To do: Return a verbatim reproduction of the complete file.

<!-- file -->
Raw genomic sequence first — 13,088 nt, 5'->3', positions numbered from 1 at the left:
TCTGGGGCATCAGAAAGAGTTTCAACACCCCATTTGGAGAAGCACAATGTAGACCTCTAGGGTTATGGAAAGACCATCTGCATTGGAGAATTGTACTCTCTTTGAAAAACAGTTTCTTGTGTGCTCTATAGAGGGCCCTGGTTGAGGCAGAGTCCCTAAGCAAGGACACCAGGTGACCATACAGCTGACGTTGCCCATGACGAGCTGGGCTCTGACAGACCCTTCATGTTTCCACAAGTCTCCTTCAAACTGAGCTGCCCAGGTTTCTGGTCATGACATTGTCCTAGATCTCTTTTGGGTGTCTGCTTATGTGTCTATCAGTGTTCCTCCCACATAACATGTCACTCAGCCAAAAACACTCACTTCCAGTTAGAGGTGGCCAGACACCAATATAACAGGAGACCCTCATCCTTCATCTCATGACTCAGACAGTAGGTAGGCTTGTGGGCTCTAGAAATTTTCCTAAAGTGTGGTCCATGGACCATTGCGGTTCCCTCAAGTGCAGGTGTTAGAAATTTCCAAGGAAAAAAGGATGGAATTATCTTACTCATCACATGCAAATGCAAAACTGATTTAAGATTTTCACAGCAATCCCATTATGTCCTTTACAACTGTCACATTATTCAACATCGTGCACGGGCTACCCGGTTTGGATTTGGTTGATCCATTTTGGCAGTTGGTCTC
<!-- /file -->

Raw genomic sequence first — 13,088 nt, 5'->3', positions numbered from 1 at the left:
TCTGGGGCATCAGAAAGAGTTTCAACACCCCATTTGGAGAAGCACAATGTAGACCTCTAGGGTTATGGAAAGACCATCTGCATTGGAGAATTGTACTCTCTTTGAAAAACAGTTTCTTGTGTGCTCTATAGAGGGCCCTGGTTGAGGCAGAGTCCCTAAGCAAGGACACCAGGTGACCATACAGCTGACGTTGCCCATGACGAGCTGGGCTCTGACAGACCCTTCATGTTTCCACAAGTCTCCTTCAAACTGAGCTGCCCAGGTTTCTGGTCATGACATTGTCCTAGATCTCTTTTGGGTGTCTGCTTATGTGTCTATCAGTGTTCCTCCCACATAACATGTCACTCAGCCAAAAACACTCACTTCCAGTTAGAGGTGGCCAGACACCAATATAACAGGAGACCCTCATCCTTCATCTCATGACTCAGACAGTAGGTAGGCTTGTGGGCTCTAGAAATTTTCCTAAAGTGTGGTCCATGGACCATTGCGGTTCCCTCAAGTGCAGGTGTTAGAAATTTCCAAGGAAAAAAGGATGGAATTATCTTACTCATCACATGCAAATGCAAAACTGATTTAAGATTTTCACAGCAATCCCATTATGTCCTTTACAACTGTCACATTATTCAACATCGTGCACGGGCTACCCGGTTTGGATTTGGTTGATCCATTTTGGCAGTTGGTCTC